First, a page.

Recognize the detailed factors affecting the premium. Interest, often disregarded, should be considered. A breakdown of expense to per policy, per member, percentage of premium and so on is advisable. Reinsurance is another very important factor. This literally calls for a shift from traditional gross premium formula simply expressed as GP = NP/ (1 - %Expense - %RiskCharge - %Commission) where the expense and risk provisions are based on tables or on gut-feel estimate to a more complex formula.


Actually, asset shares pricing may be used to consider future scenarios especially if expenses or taxes are amortized or a change in demographics is expected.


Margins in each pricing factor should be properly identified. The mortality table being used may already contain margin. For example, if reinsurer's table is used, it is more likely that the rates already contain margins for reinsurer's expense and profit. The interest assumption may contain margins itself.


Identifying these margins properly need a lot of studies: mortality study, expense study and the like. In the absence of such studies, comparing actual experience against the pricing bases should provide us an idea.


In the resulting gross premium, the consolidated margins should also be identified to verify if it is consistent with the set overall margin. There is a tendency that margins overlap so that the resulting margins are compounded.


Rationalize margins. Margins are set basically to account for deviations of experience from the pricing basis. It's a basic knowledge that the larger the sample the lower the deviation, and the higher the probability, the lower is the relative deviation. A margin formula should be developed to account for these deviations consistently. The term volume discount is what we often hear and such discount is just often estimated.


In many cases, a different mortality table is used for refunding or non-refunding account. It may be more accurate to use just one table but taking into account the experience refund provision in the margin formula.


Examine the profitability of the expected total portfolio to test the profitability in light of market conditions. How does your margins affect the expected premium income is the basic consideration.


Properly set credibility factors for experience rating. How credible is the mortality table being used compared to the experience is the basic question that the credibility formula should address.



Actual Pricing


Underwrite prudently. Gather the needed information especially the previous experience and the group's demographics. In many cases only average age is furnished. A study of the age and salary mix of comparable groups will help us make more accurate pricing.


Strive to consistently apply the set pricing guidelines. Deviating from the pricing guidelines consistently will result to a less controllable bottom line. It will also distort the experience relative to the pricing bases. As such, it will be useless in the regular evaluation of the general pricing guidelines.


Avoid the concept of cost subsidies. Price accordingly each type of risk. In many cases, we continue to retain the rates for Group Hospitalization in spite of bad experience because anyway there's Life. Why not reduce the life rates and increase the medical rates accordingly?



Sample Risk Theory Applications


As we strive to develop accurate pricing formulas, application of actuarial science is necessary - construction of mortality tables, graduation, expense studies, life contingencies, etc. Of the many subjects, Risk Theory is less popular. As such some simple samples on the application of this theory are presented to provide an insight on its usefulness in group pricing.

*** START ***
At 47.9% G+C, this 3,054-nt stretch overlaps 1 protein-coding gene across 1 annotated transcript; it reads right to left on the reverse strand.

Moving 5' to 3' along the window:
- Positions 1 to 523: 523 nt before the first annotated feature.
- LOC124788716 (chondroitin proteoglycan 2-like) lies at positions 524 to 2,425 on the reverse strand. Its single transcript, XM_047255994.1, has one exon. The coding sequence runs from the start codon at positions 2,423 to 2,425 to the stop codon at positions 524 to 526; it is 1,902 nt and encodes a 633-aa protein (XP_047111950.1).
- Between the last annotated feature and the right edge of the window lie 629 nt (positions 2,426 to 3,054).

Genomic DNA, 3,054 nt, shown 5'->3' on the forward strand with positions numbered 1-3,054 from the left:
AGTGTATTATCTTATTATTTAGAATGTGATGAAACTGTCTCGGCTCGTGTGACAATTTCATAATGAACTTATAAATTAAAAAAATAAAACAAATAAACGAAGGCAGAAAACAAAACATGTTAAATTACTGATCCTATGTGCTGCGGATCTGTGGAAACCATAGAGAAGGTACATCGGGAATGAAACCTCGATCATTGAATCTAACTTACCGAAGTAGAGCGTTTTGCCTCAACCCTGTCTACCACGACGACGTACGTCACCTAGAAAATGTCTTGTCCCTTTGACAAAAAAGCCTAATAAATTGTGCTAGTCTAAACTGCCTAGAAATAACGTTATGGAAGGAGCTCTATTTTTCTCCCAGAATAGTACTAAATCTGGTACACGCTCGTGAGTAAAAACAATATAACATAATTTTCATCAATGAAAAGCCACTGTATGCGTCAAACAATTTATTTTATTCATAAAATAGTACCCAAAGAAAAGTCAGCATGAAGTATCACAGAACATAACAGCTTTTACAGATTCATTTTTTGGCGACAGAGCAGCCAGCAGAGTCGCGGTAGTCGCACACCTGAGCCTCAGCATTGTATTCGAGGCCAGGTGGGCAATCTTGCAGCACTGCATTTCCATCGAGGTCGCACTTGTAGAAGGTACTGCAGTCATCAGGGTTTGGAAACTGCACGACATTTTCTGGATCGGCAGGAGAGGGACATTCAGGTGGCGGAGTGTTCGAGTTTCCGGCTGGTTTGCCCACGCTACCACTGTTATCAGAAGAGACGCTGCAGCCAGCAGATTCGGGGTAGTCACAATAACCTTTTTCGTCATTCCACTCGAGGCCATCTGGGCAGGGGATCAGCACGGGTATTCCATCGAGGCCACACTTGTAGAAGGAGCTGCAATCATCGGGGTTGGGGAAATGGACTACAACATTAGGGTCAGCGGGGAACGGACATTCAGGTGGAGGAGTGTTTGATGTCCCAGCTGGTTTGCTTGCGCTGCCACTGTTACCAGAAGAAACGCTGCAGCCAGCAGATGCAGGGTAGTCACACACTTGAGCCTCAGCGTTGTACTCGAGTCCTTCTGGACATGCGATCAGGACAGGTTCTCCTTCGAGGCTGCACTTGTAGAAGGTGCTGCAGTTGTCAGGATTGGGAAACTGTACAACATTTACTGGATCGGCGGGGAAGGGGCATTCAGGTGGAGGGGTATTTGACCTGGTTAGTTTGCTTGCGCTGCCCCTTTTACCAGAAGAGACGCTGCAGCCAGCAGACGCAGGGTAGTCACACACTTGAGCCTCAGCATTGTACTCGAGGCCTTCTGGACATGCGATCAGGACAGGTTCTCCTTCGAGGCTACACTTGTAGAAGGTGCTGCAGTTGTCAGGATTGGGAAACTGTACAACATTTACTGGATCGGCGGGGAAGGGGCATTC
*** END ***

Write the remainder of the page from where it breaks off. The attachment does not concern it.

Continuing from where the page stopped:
A margin formula:


a) The individual claims distribution can be approximated by the binomial distribution with E[S] = np and Var[S] = npq where n is the number of lives, p is the average mortality rate, and q, the complement of p.


b) The aggregate distribution of claim can be approximated by the normal distribution, in accordance with the central limit theorem.


c) Introduce a relative security loading factor (L) such that Pr(S<=(1+L)E[S]) > F(x), using the normal distribution, Pr( (S - E[S]) / SD[S] <= (L)E[S] / SD[S] ) > F(x) or L = x SD[S] / E[S] = (x)(npq)(.5) / np


d) Using the above assumptions and using the relative security loading L, assigning full credibility (c = 1) for an exposure of N lives, Ls = (x)(Npq)(.5) / Np.


e) The credibility factor may be set as the inverse proportion of the relative security loadings, c = Ls/L or c = (n/N).5. The choice of N is critical.


To come up with better formulas, the simplifying assumptions used may be improved.





Conservatism should be put in a proper perspective. In light of the business condition, ultra-conservative pricing could work against the viability of the business. What makes us extra-conservative is because we do not know exactly what's going to happen. In this issue of uncertainty, the actuary is expected to be the master. Application of his knowledge is what is needed.


It is not suggested however that we totally do away with the traditional conservatism especially in other areas like reserving.


Of course, while pricing is significant, it's not all that matters in maintaining the viability of group business. We can reduce administrative costs or improve administrative efficiency, align organizational setup with the requirements of the business, seek better reinsurance terms, develop other products immune to this stiff competition, develop other group markets and improve marketing strategies. A total approach would make the biggest difference in this highly competitive market.